For the next few months, residents near Napa High School should expect to hear more fire sirens.
Napa Fire’s only ladder truck, normally based at the downtown station, will be parked at Fire Station No. 2 on Park Avenue, while its home base, Fire Station No. 1 on Seminary Street, undergoes a $700,000 seismic upgrade.
Station No. 2, which underwent seismic renovation a decade ago, now houses 18 firefighters — twice as many as normal.
With the extra people, the day room where firefighters write reports, eat and watch television is a little tight, Capt. Jeff Taylor said.
“We’ll make the best of it until they tell us to move back,” Capt. Steve Becker said. The downtown station is expected to be back in action by the end of the year.
Fire Station No. 1 remains home to one fire engine, which will be parked outdoors until the seismic work is done. Firefighters assigned to that engine recently moved into a modular housing unit in the parking lot next to the station.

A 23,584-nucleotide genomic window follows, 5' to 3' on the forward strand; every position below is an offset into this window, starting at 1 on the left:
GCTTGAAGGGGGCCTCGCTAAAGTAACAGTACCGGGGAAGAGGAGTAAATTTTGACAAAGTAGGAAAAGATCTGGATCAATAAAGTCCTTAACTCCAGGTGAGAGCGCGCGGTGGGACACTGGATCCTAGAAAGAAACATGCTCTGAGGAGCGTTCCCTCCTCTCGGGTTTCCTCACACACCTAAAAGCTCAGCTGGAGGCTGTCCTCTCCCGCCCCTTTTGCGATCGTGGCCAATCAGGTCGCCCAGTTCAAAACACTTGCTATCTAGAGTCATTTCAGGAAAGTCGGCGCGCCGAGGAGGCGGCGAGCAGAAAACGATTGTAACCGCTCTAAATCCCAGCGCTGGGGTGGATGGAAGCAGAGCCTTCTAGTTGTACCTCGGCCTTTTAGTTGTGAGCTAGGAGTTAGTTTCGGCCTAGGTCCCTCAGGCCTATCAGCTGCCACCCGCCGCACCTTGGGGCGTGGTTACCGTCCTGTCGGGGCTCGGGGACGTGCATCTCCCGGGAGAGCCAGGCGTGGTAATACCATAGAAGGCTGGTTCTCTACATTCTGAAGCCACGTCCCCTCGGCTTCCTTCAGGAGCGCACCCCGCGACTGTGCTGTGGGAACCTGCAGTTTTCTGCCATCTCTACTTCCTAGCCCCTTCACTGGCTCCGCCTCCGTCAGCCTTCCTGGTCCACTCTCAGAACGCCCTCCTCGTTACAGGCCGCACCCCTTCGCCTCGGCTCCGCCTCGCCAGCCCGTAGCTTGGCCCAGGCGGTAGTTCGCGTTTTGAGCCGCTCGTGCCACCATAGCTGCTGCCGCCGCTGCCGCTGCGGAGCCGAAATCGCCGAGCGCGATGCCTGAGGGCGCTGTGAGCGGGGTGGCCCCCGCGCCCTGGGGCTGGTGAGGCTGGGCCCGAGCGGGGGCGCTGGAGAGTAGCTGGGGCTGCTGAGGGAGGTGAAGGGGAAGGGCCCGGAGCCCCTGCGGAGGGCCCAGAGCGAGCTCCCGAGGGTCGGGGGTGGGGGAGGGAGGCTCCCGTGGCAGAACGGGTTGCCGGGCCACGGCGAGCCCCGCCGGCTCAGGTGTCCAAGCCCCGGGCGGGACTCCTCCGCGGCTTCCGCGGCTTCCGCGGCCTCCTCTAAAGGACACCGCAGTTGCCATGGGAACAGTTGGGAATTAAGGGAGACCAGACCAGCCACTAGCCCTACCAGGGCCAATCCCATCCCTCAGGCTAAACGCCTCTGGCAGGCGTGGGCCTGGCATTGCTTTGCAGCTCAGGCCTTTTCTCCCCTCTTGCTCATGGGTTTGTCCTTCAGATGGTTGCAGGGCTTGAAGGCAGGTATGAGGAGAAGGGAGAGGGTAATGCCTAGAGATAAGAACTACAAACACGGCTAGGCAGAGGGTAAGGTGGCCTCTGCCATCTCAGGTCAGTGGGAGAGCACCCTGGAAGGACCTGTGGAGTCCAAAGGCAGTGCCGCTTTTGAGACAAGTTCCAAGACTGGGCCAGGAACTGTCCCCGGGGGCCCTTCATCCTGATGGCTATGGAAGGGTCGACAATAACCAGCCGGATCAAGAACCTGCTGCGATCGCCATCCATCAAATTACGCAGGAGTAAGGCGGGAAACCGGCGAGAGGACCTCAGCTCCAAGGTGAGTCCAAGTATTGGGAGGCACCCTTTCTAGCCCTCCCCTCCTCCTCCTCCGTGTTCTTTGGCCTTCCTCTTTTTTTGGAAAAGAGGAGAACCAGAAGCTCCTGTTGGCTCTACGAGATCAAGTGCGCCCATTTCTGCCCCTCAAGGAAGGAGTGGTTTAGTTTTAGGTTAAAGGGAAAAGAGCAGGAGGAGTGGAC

The ladder truck, which is equipped with a 105-foot ladder, primarily responds to structure fires, car crashes and other emergencies citywide. It would respond to any fire in one of the city’s taller buildings, which are clustered downtown.
In 2012, the ladder truck responded to 9 percent of the city’s more than 7,600 calls.
“Because of the services that it delivers, you want it in the central part of the city,” Becker said.
Long term, Station No. 1 will again be the home of the ladder truck, but the station’s second engine, along with a heavy-duty pickup truck dedicated for medical emergencies, will move to a planned fifth fire station on Browns Valley Road. The Browns Valley station, at the intersection with Laurel Street, could open as early as January 2016, Fire Division Chief John Callanan said.
More than 69 percent of the department’s calls in 2012 were for medical emergencies. A slight majority of the city calls originate north of Lincoln Avenue, Callanan said.
The department’s biggest challenge remains the number of simultaneous calls to Fire Station No. 2 and Fire Station No. 3, on Trower Avenue, Callanan said. Citywide, the Fire Department runs two or more simultaneous calls 50 percent of the time, he said.